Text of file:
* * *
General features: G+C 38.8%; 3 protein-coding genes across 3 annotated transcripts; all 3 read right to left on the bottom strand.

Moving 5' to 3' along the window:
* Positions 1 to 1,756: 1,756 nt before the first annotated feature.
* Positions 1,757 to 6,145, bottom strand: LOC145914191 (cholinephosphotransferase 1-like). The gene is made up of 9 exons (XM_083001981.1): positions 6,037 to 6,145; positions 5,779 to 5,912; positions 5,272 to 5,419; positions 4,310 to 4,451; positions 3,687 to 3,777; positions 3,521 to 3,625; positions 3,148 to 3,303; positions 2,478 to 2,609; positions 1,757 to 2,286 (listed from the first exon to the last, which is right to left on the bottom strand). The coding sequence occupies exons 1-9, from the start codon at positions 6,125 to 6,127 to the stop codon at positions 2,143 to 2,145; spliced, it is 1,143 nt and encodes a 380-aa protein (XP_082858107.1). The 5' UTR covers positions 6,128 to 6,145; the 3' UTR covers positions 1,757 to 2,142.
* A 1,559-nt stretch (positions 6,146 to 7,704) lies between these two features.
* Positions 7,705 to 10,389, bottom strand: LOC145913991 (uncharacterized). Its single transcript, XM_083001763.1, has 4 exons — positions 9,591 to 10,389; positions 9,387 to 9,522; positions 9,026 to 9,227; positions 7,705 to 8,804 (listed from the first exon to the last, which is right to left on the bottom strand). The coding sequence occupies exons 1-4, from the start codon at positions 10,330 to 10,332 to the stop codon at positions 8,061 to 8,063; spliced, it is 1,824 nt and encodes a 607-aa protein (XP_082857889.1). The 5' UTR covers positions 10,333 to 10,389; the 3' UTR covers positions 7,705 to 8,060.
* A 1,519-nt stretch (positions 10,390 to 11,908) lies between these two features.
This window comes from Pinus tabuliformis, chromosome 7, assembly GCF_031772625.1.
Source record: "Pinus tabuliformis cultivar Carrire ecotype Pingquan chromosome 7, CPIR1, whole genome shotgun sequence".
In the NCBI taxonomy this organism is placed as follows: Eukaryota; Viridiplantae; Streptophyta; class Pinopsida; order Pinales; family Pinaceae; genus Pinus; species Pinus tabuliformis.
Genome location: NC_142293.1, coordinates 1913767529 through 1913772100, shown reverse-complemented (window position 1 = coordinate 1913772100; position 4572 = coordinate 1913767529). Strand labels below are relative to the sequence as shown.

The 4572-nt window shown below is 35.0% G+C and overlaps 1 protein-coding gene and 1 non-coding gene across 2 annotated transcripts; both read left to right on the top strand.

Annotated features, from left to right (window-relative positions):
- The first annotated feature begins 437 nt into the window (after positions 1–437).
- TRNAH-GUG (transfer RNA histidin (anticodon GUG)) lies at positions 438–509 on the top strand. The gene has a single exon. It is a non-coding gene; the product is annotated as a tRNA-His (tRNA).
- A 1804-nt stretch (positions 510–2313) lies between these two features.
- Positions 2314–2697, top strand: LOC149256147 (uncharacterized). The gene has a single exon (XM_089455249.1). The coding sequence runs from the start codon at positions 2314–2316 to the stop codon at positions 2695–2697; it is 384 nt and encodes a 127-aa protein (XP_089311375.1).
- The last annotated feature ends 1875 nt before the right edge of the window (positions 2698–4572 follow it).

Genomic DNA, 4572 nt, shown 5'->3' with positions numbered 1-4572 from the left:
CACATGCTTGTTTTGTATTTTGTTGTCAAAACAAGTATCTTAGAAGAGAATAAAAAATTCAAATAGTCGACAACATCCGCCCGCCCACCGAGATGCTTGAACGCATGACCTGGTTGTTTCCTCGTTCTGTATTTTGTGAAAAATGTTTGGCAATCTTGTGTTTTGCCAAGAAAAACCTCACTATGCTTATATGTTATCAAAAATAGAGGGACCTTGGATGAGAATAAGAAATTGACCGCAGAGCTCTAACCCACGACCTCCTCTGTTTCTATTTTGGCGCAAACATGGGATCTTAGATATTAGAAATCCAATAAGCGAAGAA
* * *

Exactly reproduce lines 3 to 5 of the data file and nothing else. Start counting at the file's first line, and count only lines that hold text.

* Positions 1 to 1,756: 1,756 nt before the first annotated feature.
* Positions 1,757 to 6,145, bottom strand: LOC145914191 (cholinephosphotransferase 1-like). The gene is made up of 9 exons (XM_083001981.1): positions 6,037 to 6,145; positions 5,779 to 5,912; positions 5,272 to 5,419; positions 4,310 to 4,451; positions 3,687 to 3,777; positions 3,521 to 3,625; positions 3,148 to 3,303; positions 2,478 to 2,609; positions 1,757 to 2,286 (listed from the first exon to the last, which is right to left on the bottom strand). The coding sequence occupies exons 1-9, from the start codon at positions 6,125 to 6,127 to the stop codon at positions 2,143 to 2,145; spliced, it is 1,143 nt and encodes a 380-aa protein (XP_082858107.1). The 5' UTR covers positions 6,128 to 6,145; the 3' UTR covers positions 1,757 to 2,142.
* A 1,559-nt stretch (positions 6,146 to 7,704) lies between these two features.